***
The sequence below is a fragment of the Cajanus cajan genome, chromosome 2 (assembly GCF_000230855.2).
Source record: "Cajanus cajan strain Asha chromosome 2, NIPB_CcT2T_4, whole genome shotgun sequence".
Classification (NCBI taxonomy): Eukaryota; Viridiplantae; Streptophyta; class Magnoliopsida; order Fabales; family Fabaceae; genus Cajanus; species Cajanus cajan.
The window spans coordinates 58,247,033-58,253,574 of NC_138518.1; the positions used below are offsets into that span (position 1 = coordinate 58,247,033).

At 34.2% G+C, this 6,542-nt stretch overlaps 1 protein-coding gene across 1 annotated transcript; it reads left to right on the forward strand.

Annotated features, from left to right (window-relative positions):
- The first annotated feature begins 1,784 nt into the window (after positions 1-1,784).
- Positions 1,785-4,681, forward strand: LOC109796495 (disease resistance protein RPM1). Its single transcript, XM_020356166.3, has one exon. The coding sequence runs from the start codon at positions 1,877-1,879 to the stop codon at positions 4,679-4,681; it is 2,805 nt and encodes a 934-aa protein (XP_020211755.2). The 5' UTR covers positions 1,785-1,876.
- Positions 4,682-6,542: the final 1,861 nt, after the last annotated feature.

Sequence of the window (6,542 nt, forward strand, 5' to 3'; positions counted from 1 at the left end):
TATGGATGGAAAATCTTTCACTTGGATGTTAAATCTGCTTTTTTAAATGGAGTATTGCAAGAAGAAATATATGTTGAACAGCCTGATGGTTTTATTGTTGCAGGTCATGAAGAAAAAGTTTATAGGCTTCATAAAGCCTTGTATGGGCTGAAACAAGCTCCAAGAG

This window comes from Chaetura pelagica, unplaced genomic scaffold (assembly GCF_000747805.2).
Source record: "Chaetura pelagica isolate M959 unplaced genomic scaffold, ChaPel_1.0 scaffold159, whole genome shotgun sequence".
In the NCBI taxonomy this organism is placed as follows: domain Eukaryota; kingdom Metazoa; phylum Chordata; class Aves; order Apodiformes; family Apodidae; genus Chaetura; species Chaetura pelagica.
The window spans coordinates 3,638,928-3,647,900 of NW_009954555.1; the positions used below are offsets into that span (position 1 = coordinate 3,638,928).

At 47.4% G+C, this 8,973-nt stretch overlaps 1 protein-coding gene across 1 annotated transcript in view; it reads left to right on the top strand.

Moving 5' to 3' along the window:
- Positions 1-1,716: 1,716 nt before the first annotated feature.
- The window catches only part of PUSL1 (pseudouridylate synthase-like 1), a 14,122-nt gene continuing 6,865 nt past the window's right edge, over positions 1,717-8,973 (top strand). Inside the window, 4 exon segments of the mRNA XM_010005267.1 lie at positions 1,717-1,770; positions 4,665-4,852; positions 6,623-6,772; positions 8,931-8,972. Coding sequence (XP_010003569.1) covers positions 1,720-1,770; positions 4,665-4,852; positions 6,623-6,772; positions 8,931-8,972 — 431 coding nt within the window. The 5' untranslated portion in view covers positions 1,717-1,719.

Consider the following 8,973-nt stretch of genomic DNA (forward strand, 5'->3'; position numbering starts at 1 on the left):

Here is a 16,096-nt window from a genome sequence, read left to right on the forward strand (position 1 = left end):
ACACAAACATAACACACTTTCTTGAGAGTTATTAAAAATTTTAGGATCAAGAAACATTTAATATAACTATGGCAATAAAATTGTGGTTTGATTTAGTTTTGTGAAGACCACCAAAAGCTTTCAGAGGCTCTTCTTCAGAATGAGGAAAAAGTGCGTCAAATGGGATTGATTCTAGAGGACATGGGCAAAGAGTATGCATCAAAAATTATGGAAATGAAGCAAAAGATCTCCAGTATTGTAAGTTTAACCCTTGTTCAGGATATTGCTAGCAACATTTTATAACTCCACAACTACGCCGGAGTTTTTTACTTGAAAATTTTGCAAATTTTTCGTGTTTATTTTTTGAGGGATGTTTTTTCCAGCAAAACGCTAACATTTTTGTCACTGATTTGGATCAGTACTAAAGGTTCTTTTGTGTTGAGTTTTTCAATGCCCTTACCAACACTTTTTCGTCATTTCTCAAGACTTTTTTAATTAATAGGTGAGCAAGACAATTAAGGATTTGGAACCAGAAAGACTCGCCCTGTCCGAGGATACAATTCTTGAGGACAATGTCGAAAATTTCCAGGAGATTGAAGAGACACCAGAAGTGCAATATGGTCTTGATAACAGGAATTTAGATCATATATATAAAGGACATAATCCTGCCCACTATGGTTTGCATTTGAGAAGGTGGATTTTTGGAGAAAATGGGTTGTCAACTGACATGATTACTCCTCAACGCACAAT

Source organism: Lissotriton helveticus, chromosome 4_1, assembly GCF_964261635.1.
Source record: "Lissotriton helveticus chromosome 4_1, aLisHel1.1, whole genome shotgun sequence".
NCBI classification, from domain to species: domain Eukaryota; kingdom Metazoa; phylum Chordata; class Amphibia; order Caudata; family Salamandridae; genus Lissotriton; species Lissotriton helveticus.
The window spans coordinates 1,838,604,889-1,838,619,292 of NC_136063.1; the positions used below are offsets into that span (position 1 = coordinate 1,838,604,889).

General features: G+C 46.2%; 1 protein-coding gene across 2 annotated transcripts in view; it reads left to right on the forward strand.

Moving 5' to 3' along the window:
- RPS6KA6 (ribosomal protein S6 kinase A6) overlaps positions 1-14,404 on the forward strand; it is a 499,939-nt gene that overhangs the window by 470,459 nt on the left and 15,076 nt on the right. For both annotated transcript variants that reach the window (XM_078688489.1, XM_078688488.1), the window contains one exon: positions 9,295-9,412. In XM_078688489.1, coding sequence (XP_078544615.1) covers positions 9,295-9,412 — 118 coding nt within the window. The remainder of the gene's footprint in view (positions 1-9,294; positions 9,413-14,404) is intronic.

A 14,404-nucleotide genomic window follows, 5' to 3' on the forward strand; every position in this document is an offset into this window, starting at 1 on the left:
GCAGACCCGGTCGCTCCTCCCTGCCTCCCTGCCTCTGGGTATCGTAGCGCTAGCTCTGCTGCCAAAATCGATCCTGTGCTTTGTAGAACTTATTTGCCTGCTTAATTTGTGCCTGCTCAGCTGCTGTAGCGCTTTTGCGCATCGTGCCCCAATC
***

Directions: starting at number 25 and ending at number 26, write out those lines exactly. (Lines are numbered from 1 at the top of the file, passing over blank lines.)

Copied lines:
NCBI classification, from domain to species: domain Eukaryota; kingdom Metazoa; phylum Chordata; class Amphibia; order Caudata; family Salamandridae; genus Lissotriton; species Lissotriton helveticus.
The window spans coordinates 1,838,604,889-1,838,619,292 of NC_136063.1; the positions used below are offsets into that span (position 1 = coordinate 1,838,604,889).